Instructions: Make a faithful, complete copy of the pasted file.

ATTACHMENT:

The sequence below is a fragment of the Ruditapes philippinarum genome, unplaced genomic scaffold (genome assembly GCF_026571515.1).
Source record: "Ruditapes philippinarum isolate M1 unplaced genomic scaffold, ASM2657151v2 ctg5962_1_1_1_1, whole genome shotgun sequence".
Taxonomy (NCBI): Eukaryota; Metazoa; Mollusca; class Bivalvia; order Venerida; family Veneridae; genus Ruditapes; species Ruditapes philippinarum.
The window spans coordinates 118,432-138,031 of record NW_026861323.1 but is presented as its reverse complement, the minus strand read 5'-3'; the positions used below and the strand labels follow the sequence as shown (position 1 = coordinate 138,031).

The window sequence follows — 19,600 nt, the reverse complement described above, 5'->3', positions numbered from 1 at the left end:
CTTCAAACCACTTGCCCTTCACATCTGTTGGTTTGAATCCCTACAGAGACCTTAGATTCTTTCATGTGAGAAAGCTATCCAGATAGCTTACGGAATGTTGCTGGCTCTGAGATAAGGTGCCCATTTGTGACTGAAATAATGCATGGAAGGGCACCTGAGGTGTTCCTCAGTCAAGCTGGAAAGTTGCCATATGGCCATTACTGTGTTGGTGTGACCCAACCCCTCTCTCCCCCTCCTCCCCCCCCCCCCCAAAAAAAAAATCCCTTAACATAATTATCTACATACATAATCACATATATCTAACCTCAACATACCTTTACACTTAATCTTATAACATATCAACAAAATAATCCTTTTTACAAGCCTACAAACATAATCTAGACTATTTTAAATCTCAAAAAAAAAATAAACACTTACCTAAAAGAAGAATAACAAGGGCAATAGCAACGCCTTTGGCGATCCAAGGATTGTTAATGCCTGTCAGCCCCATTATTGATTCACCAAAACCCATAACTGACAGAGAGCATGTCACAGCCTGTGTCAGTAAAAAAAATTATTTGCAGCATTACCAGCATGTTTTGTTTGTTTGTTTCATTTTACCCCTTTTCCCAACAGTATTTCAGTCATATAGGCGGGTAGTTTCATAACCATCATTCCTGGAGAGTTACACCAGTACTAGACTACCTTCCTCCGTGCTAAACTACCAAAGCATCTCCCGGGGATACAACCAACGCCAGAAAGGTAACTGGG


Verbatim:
The sequence below is a fragment of the Ruditapes philippinarum genome, unplaced genomic scaffold (genome assembly GCF_026571515.1).
Source record: "Ruditapes philippinarum isolate M1 unplaced genomic scaffold, ASM2657151v2 ctg5962_1_1_1_1, whole genome shotgun sequence".
Taxonomy (NCBI): Eukaryota; Metazoa; Mollusca; class Bivalvia; order Venerida; family Veneridae; genus Ruditapes; species Ruditapes philippinarum.
The window spans coordinates 118,432-138,031 of record NW_026861323.1 but is presented as its reverse complement, the minus strand read 5'-3'; the positions used below and the strand labels follow the sequence as shown (position 1 = coordinate 138,031).

The window sequence follows — 19,600 nt, the reverse complement described above, 5'->3', positions numbered from 1 at the left end:
CTTCAAACCACTTGCCCTTCACATCTGTTGGTTTGAATCCCTACAGAGACCTTAGATTCTTTCATGTGAGAAAGCTATCCAGATAGCTTACGGAATGTTGCTGGCTCTGAGATAAGGTGCCCATTTGTGACTGAAATAATGCATGGAAGGGCACCTGAGGTGTTCCTCAGTCAAGCTGGAAAGTTGCCATATGGCCATTACTGTGTTGGTGTGACCCAACCCCTCTCTCCCCCTCCTCCCCCCCCCCCCCAAAAAAAAAATCCCTTAACATAATTATCTACATACATAATCACATATATCTAACCTCAACATACCTTTACACTTAATCTTATAACATATCAACAAAATAATCCTTTTTACAAGCCTACAAACATAATCTAGACTATTTTAAATCTCAAAAAAAAAATAAACACTTACCTAAAAGAAGAATAACAAGGGCAATAGCAACGCCTTTGGCGATCCAAGGATTGTTAATGCCTGTCAGCCCCATTATTGATTCACCAAAACCCATAACTGACAGAGAGCATGTCACAGCCTGTGTCAGTAAAAAAAATTATTTGCAGCATTACCAGCATGTTTTGTTTGTTTGTTTCATTTTACCCCTTTTCCCAACAGTATTTCAGTCATATAGGCGGGTAGTTTCATAACCATCATTCCTGGAGAGTTACACCAGTACTAGACTACCTTCCTCCGTGCTAAACTACCAAAGCATCTCCCGGGGATACAACCAACGCCAGAAAGGTAACTGGG